If your belief system is causing you to experience an abnormal level of fear then this will impact your decisions and actions. Fear can cause us to behave irrationally and impulsively, out of desperation. Some of the worst atrocities carried out by mankind have been based on decisions made from a place of fear. We tend to project our fears and insecurities onto others and do things that we deeply regret, simply because we don’t know how else to behave. Even though we know what we’re doing is wrong, or it’s not the way we want to behave, it’s often as though something else is taking over. if you’ve ever felt like that, now you know what it is that’s ‘taking over.’
It’s not set in stone that if you have a difficult childhood you will have a disasterous life, there are many examples of high achievers and very successful people who had an awful start in life. Beliefs can be formed at any stage of life, not just in childhood, in fact we are constantly adjusting our belief systems as we navigate our respective paths. The beliefs formed during our formative years, though, are the ones that are the most deep-rooted and that have the most stealth-like impact on our lives in that they can operate without our conscious awareness of them.
The good news is that all beliefs can be changed, or ‘flipped’ as we call it. A belief, for example, that money is bad can be changed quite easily into the belief that money can be used for many good purposes. A belief that life is difficult can be flipped into a belief that life can (and indeed should!) be filled with abundance.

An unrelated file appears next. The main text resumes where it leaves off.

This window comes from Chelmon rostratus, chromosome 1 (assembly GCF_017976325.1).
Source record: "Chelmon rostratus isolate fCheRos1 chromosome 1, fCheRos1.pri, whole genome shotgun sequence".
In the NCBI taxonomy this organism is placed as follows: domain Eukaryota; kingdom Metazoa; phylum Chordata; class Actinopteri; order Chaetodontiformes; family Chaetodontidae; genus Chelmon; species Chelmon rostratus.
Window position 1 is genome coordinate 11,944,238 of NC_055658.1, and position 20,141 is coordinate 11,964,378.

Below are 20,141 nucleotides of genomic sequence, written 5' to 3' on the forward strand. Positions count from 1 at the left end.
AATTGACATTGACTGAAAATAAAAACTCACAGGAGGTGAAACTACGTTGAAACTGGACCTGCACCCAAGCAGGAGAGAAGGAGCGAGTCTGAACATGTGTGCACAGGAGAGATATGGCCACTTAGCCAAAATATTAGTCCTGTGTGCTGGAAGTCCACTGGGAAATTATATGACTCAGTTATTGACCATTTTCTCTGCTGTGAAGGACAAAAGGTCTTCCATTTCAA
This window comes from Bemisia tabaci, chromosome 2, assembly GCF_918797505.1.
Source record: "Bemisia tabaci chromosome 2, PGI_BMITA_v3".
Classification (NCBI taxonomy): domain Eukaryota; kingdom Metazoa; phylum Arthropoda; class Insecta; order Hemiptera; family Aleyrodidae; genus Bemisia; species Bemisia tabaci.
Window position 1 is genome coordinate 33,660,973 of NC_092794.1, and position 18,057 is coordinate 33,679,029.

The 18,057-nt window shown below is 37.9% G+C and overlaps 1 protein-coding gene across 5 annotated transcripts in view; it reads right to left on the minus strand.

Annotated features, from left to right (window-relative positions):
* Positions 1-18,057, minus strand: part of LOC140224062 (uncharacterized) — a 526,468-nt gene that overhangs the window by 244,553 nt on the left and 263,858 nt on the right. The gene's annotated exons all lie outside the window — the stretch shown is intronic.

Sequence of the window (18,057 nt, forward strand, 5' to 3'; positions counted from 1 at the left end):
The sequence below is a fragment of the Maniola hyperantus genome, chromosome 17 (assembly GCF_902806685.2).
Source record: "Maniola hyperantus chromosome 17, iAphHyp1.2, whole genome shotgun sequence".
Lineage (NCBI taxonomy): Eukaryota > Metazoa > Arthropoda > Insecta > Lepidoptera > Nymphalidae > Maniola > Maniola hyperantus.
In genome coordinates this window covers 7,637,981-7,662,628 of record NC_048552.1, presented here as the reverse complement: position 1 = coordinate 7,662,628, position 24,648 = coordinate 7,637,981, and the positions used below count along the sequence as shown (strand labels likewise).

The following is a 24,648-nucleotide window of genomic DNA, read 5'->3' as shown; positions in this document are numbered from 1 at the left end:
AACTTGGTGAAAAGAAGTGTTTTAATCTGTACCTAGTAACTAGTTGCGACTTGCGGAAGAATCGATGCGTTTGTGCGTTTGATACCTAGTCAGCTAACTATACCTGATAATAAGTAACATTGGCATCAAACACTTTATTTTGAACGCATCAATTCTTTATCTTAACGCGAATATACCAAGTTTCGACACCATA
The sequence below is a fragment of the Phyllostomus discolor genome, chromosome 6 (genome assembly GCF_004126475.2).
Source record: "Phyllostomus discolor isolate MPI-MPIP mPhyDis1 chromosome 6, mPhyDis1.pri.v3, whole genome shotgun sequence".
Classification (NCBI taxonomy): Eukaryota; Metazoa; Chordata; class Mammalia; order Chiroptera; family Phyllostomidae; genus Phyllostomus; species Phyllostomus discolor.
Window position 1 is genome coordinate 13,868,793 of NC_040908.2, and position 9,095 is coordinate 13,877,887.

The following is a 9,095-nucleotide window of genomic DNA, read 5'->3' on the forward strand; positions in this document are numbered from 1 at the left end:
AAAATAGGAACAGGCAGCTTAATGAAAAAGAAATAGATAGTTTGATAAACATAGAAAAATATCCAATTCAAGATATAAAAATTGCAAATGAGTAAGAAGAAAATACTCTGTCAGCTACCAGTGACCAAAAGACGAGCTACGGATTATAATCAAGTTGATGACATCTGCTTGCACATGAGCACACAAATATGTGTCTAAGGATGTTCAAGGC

There are many ways to do this, but working with a trained professional is advisable initially for those who are not confident working on their own. In either case, one of the most effective methods I use is EFT tapping. The efficacy of EFT tapping has been proven beyond any doubt by dozens of peer-reviewed double-blind trials, and I’ve used it myself with numerous clients wtih extremely positive outcomes.
Your childhood doesn’t need to dictate your future, but it can easily do so unless you intervene and start changing your beliefs to suit the kind of life you want to live.
* “Homecoming” and “Healing the Shame That Binds You” by John Bradshaw; “You Can Heal Your Life” and “The Power is Within You” by Louise Hay (Hay House)